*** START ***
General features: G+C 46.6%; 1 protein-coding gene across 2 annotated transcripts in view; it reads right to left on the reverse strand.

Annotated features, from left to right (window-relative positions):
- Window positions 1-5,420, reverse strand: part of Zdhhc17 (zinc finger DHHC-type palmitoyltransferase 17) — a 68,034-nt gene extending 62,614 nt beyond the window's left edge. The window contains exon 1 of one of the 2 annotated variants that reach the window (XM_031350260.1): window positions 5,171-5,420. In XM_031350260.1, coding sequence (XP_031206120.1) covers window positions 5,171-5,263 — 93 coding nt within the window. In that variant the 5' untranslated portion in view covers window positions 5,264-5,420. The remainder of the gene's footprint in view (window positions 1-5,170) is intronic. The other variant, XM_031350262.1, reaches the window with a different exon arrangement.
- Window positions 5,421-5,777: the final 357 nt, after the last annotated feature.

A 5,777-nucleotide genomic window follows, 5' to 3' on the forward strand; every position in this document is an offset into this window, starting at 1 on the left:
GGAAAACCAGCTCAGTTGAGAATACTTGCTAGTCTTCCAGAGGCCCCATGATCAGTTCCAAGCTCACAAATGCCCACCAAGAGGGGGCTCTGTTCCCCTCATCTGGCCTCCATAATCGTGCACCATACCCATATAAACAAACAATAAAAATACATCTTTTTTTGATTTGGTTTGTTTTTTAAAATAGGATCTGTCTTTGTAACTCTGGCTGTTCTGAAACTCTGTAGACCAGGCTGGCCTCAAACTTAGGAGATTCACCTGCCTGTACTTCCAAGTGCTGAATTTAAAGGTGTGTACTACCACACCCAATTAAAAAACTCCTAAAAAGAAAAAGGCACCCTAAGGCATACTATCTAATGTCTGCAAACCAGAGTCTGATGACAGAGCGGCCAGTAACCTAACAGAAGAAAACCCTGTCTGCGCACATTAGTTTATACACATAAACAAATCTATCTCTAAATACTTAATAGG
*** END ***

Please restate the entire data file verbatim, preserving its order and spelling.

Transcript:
General features: G+C 46.6%; 1 protein-coding gene across 2 annotated transcripts in view; it reads right to left on the reverse strand.

Annotated features, from left to right (window-relative positions):
- Window positions 1-5,420, reverse strand: part of Zdhhc17 (zinc finger DHHC-type palmitoyltransferase 17) — a 68,034-nt gene extending 62,614 nt beyond the window's left edge. The window contains exon 1 of one of the 2 annotated variants that reach the window (XM_031350260.1): window positions 5,171-5,420. In XM_031350260.1, coding sequence (XP_031206120.1) covers window positions 5,171-5,263 — 93 coding nt within the window. In that variant the 5' untranslated portion in view covers window positions 5,264-5,420. The remainder of the gene's footprint in view (window positions 1-5,170) is intronic. The other variant, XM_031350262.1, reaches the window with a different exon arrangement.
- Window positions 5,421-5,777: the final 357 nt, after the last annotated feature.

A 5,777-nucleotide genomic window follows, 5' to 3' on the forward strand; every position in this document is an offset into this window, starting at 1 on the left:
GGAAAACCAGCTCAGTTGAGAATACTTGCTAGTCTTCCAGAGGCCCCATGATCAGTTCCAAGCTCACAAATGCCCACCAAGAGGGGGCTCTGTTCCCCTCATCTGGCCTCCATAATCGTGCACCATACCCATATAAACAAACAATAAAAATACATCTTTTTTTGATTTGGTTTGTTTTTTAAAATAGGATCTGTCTTTGTAACTCTGGCTGTTCTGAAACTCTGTAGACCAGGCTGGCCTCAAACTTAGGAGATTCACCTGCCTGTACTTCCAAGTGCTGAATTTAAAGGTGTGTACTACCACACCCAATTAAAAAACTCCTAAAAAGAAAAAGGCACCCTAAGGCATACTATCTAATGTCTGCAAACCAGAGTCTGATGACAGAGCGGCCAGTAACCTAACAGAAGAAAACCCTGTCTGCGCACATTAGTTTATACACATAAACAAATCTATCTCTAAATACTTAATAGG